The fine bop pianist George Wallington hasn't received the recognition he deserved, possibly because of a two-dozen year gap from 1960-1984 when he was entirely out of the music business. This first-rate trio date for Atlantic has finally come out on CD and should help gain him some posthumous attention. One of his two greatest compositions, "Godchild" (which appears on the classic Miles Davis release The Birth of the Cool), opens the disc with a flourish, but there are many strong originals present. The lively stair-stepping "Serendipity" and the furious "Up Jumped the Devil" are worthy of comparison to Bud Powell. Wallington also covers several standards such as "Will You Still Be Mine?" and "It's All Right With Me" with finesse and imagination.
One of the great alto saxophonists, Cannonball Adderley had an exuberant and happy sound that communicated immediately to listeners. His intelligent presentation of his music (often explaining what he and his musicians were going to play) helped make him one of the most popular of all jazzmen.
Lee Morgan, a leading trumpeter and composer, recorded prolifically from 1956 until a day before his death in February 1972. Originally interested in the vibraphone, he soon showed a growing enthusiasm for the trumpet. When Benny Golson left the Jazz Messengers, Morgan persuaded Blakey to hire Wayne Shorter, a young tenor saxophonist, to fill the chair. Great musician, great autor! Fresh compilation by italian snobs…
Britain's Got Talent stars The Jive Aces are the UK's # 1 jive and swing band. Renowned for their high energy show, they put Simon Cowell "in a really good mood" and were the first band to reach the BGT semi-finals. They've headlined The Albert Hall, played 30 countries, worked with Van Morrison and played for The Queen. Vol.2 of Diggin' The Roots, this time exploring the branch of "Hot Jazz" that influenced our sound. some fresh arrangements of well loved jazz classics.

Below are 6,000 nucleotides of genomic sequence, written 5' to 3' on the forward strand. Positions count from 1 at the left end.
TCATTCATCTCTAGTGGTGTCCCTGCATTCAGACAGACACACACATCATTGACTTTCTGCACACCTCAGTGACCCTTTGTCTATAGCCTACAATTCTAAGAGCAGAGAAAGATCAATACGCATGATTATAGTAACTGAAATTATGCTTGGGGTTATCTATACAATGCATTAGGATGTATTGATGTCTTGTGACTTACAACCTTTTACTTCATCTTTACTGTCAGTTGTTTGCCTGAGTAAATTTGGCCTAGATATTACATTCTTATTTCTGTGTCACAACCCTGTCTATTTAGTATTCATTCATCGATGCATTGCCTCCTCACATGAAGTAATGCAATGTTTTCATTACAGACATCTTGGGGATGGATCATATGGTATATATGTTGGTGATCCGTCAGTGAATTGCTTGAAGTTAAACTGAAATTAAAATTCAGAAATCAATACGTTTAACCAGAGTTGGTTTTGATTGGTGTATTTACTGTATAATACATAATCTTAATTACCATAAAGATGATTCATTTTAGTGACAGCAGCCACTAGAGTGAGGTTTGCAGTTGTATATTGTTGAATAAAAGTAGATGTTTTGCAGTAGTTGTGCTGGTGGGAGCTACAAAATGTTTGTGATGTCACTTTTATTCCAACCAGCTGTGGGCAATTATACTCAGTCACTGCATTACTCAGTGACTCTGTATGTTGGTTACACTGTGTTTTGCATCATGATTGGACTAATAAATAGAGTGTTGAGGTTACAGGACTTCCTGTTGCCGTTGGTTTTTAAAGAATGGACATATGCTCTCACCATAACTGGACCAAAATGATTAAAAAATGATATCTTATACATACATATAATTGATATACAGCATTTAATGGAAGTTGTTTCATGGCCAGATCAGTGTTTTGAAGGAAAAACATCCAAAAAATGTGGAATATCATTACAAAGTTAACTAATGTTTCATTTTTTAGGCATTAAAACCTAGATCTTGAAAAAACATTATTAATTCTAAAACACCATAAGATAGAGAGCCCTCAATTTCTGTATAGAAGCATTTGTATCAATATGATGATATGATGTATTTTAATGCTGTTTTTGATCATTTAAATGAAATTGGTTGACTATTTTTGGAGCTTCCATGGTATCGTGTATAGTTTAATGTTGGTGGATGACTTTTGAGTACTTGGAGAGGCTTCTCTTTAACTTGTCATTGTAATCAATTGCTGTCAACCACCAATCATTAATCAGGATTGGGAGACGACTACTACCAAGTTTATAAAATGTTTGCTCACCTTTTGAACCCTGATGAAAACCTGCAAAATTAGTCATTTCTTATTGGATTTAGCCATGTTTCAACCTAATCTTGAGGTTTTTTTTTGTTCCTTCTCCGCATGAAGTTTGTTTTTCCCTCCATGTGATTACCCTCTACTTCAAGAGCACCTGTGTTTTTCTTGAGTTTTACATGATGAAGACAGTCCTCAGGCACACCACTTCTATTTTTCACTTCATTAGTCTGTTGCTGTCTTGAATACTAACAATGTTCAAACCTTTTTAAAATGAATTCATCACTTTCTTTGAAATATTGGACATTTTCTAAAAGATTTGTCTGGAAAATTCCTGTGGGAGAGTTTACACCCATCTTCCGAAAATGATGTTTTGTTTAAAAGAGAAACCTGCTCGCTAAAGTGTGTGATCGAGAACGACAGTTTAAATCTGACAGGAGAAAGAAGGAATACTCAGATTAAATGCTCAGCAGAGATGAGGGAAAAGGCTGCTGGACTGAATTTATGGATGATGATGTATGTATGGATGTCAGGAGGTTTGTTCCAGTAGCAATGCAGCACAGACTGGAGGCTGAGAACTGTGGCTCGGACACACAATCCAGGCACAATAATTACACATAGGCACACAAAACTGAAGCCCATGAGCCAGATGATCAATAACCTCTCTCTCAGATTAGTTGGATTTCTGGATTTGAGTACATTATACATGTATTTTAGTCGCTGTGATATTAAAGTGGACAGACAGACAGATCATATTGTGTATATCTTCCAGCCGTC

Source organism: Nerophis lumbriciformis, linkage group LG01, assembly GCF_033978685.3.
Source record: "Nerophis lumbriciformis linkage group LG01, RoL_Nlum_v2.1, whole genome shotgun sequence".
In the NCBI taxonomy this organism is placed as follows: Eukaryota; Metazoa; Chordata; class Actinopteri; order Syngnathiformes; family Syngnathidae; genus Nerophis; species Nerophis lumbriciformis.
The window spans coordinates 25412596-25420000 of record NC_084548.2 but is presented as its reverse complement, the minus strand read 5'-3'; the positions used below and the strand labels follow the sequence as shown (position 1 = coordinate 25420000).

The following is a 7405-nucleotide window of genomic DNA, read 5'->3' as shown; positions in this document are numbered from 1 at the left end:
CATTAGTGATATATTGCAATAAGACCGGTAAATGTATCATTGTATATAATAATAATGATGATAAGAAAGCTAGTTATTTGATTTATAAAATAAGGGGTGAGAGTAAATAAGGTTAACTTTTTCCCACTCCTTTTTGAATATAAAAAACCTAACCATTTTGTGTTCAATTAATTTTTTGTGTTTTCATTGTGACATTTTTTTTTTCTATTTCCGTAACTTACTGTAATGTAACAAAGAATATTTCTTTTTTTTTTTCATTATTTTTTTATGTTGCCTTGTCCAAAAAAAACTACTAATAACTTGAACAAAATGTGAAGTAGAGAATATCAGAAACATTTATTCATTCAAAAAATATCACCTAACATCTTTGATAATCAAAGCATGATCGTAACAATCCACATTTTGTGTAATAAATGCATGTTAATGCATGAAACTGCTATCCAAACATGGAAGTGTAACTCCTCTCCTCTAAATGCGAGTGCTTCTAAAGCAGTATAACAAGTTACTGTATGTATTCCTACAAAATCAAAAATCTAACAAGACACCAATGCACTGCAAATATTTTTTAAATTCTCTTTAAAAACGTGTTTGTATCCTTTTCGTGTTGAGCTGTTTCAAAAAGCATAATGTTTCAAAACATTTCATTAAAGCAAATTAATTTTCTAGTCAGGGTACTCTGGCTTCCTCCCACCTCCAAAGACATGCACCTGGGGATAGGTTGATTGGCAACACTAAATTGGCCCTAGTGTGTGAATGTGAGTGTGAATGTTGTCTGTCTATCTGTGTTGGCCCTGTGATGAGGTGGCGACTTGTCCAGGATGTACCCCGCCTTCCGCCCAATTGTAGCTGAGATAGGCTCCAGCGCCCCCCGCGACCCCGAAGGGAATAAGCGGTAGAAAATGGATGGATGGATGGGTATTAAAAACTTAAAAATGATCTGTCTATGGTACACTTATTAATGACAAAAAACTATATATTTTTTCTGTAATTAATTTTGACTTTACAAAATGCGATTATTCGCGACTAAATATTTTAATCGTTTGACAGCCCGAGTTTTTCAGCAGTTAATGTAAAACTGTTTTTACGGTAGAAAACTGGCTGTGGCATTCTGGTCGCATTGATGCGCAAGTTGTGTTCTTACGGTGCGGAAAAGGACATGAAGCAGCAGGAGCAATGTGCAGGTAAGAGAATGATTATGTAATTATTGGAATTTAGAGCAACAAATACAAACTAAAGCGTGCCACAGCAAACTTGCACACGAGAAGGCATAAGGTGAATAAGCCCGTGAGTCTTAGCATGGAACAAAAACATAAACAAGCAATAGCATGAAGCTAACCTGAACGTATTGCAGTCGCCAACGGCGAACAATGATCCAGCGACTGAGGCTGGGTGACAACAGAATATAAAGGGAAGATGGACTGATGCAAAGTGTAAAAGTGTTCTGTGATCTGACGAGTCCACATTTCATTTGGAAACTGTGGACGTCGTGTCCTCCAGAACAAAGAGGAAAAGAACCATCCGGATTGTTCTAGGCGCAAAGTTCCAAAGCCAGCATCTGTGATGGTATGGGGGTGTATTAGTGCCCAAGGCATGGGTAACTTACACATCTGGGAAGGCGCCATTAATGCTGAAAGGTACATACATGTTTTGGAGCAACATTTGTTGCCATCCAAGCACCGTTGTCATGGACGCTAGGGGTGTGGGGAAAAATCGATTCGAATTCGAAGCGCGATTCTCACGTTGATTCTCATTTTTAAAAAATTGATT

In 1960 bassist Charles Mingus helped to organize an alternative Newport Jazz Festival in protest of Newport's conservative and increasingly commercial booking policy. The music on this LP (which has been reissued on CD) features some of the musicians who participated in Mingus's worthy if short-lived venture. Trumpeter Roy Eldridge performs three numbers with pianist Tommy Flanagan, Mingus and drummer Jo Jones; of greatest interest is "Mysterious Blues" for it adds trombonist Jimmy Knepper and the unique altoist Eric Dolphy successfully to the group. The other selections match up drummers Max Roach and Jo Jones with Roach's quintet (featuring trumpeter Booker Little) on "Cliff Walk" and feature singer Abbey Lincoln on "Tain't Nobody's Bizness If I Do."
For anyone seeking an introduction to Rollins the ten tracks provide substantial basis for why he is held in such high regard by jazz fans, fellow musicians, and some jazz critics.
Pure and simple genius from trumpeter Charlie Shavers – a player with a sweet tone and a fluid groove – stepping out here with great accompaniment from pianist Ray Bryant! The CD brings together work from the albums Charlie Digs Paree and Charlie Digs Dixie – both originally recorded for MGM Records in the late 50s, and done in a clean, uncluttered style that really brought a strong focus to Shaver's solos, but also gave some excellent rhythmic support from Bryant – working here at the height of his early powers, in a mode that's clearly relaxed enough to get with the spirit of each different session.